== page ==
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Fin 448: Fixed-Income Securities Homework 1 Wei Yang Assigned: Apr 3 Due: Apr 10 Each problem counts as 10 points. 1 Bootstrapping In this problem we...

Having trouble with the bootstrapping question. This is the first question in the problem set

Fin 448: Fixed-Income Securities Homework 1 Wei Yang Assigned: Apr 3 Due: Apr 10 Each problem counts as 10 points. 1 Bootstrapping In this problem we extract zero yields from coupon bond prices through a basic and intuitive approach called “bootstrapping”. Table 1 lists the prices of selected U.S. government, or Treasury securities. These secu- rities pay semi-annual coupons (the coupon rate is also annualized). We want to extract semi-annually compounded zero yields. Recall the price of a coupon bond with $1 face value is given by P = p 0 . 5 ± c 2 ² + p 1 ± c 2 ² + p 1 . 5 ± c 2 ² + ... + p n ± 1 + c 2 ² p k = 1 ( 1 + y k 2 ) 2 k where c is the annualized coupon rate, p k is the zero-coupon bond price, and y k is the annualized zero yield. (1.1) Compute p 0 . 5 and y 0 . 5 , using the quotes for the 6-month Treasury. Table 1: Ex-coupon prices of Treasury securities Coupon rate (%) Time to maturity Price per $100 0 6 mo 98.16 3.500 1 yr 99.50 6.625 1.5 yr 103.31 4.250 2 yr 99.63 1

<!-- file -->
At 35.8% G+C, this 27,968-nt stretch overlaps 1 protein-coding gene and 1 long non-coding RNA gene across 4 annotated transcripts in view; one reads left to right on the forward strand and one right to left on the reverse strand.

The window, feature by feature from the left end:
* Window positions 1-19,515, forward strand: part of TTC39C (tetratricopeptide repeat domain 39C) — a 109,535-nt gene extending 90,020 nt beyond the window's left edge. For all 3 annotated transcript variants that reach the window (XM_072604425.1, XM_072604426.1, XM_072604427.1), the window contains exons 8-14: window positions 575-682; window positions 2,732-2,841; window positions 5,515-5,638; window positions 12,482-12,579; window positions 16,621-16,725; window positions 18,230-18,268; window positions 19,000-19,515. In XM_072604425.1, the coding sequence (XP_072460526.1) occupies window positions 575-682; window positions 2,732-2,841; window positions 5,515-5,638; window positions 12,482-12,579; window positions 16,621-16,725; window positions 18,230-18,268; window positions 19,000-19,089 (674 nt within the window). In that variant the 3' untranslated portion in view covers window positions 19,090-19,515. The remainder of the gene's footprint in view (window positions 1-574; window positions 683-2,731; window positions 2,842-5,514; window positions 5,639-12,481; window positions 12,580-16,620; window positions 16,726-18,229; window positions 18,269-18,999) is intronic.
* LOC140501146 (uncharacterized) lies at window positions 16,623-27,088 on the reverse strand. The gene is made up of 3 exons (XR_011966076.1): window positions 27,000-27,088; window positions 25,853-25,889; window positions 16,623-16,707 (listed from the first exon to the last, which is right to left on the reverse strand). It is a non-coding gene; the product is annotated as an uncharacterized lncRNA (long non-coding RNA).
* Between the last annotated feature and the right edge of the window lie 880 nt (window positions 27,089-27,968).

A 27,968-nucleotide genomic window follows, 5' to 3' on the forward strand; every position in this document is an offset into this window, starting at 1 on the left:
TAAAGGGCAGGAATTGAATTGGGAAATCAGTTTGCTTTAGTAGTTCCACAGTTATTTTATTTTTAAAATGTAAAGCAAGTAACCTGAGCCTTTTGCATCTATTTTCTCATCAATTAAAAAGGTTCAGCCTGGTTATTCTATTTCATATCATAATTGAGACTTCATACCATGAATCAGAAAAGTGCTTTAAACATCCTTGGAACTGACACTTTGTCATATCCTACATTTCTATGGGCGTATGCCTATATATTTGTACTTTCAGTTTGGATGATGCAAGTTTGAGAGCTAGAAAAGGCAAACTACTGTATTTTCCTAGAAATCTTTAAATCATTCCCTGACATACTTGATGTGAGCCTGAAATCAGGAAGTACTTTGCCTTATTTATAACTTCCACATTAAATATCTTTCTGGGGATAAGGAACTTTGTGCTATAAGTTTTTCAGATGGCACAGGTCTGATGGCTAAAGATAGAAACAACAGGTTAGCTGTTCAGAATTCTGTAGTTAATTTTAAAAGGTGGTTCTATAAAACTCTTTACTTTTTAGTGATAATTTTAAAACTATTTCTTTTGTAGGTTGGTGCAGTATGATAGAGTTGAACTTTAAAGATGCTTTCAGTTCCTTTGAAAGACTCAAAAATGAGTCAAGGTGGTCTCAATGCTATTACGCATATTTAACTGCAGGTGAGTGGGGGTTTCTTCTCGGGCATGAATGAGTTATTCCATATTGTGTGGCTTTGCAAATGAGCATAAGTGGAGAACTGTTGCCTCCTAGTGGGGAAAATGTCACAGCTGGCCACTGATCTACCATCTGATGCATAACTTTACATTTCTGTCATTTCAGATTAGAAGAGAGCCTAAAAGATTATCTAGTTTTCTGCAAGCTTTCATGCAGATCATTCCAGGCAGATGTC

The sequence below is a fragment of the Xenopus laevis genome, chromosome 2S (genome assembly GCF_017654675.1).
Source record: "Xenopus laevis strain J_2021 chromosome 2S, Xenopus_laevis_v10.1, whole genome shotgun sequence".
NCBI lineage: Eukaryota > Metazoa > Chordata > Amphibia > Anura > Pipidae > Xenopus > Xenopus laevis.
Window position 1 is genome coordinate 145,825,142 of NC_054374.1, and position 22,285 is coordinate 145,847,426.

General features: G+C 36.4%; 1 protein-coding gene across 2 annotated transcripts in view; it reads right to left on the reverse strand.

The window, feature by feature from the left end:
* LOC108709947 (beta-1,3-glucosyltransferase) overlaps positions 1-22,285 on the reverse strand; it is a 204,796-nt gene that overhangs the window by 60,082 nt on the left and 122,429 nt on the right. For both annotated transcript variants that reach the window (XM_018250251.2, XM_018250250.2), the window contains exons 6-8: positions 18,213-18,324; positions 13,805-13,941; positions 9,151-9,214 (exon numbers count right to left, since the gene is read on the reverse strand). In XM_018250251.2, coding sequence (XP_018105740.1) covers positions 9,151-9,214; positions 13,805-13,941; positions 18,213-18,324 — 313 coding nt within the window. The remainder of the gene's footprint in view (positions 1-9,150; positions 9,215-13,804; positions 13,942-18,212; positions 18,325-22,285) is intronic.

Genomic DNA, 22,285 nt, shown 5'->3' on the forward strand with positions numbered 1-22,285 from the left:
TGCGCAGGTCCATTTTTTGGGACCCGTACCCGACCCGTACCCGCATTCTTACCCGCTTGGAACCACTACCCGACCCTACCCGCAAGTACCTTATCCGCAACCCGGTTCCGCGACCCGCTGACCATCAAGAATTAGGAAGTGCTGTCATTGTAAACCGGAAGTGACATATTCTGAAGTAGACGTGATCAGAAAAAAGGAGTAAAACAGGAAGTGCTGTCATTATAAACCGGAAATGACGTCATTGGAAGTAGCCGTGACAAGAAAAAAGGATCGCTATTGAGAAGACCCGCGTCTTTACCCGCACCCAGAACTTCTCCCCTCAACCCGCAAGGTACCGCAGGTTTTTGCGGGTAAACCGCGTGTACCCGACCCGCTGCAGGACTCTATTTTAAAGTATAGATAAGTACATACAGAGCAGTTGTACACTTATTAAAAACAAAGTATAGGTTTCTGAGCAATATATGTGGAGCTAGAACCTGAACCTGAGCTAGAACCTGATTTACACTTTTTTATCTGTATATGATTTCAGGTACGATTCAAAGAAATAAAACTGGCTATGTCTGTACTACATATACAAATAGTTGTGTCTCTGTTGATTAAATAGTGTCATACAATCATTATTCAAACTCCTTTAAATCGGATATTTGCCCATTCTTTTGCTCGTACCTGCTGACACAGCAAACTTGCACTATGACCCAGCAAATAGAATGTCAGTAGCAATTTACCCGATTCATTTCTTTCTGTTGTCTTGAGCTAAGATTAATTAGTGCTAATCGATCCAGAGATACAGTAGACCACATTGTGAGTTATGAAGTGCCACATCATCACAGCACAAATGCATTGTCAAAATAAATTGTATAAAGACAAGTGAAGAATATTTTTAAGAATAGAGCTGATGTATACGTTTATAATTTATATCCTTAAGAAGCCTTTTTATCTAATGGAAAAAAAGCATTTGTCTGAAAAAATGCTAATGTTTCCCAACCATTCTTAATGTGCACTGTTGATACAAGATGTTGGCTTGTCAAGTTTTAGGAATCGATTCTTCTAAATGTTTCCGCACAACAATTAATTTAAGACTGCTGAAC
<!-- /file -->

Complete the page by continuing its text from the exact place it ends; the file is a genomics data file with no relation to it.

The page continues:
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(1.2) Use p 0 . 5 and the quotes for the 1-year Treasury to compute p 1 and y 1 . (1.3) Use p 0 . 5 and p 1 , and the quotes for the 1.5-year Treasury to compute p 1 . 5 and y 1 . 5 . (1.4) By now you should have understood how this iterative process works. Find p 2 and y 2 . Now we have all the zero prices or yields. (1.5) Compute the yield of the 2-year Treasury. (1.6) Find the par coupon rate for a 2-year coupon bond. (1.7) What are the zero yields if we switch to continuous compounding? 2 Arbitrage We continue with the previous problem, in which we have computed the term structure of zero yields from coupon bond prices in Table 1. Now consider Treasury note X, a 2-year bond with a 3% coupon rate and a face value of $100. (2.1) Use the term structure to calculate the price of X. (2.2) The market bid and ask quotes for X are 97.25 – 97.29 per $100. How is your answer compared with the market quotes? Let us assume that you are able to both buy and sell X at 97 per $100 face value. We want to explore if there exists an arbitrage strategy that captures a positive profit today, and leaves no obligations in the future. (2.3) How much of each Treasury in Table 1 is needed to replicate the payoffs of X? You will not get whole numbers, and that is okay. Assume all bonds have a face value of $100. (2.4) You have now constructed a basket of bonds to replicate the payoffs of bond X. What is the price of this basket? (2.5) You now have one bond X, and a basket of bonds that replicate the payoffs of X. Could you earn an arbitrage profit? How much? 2
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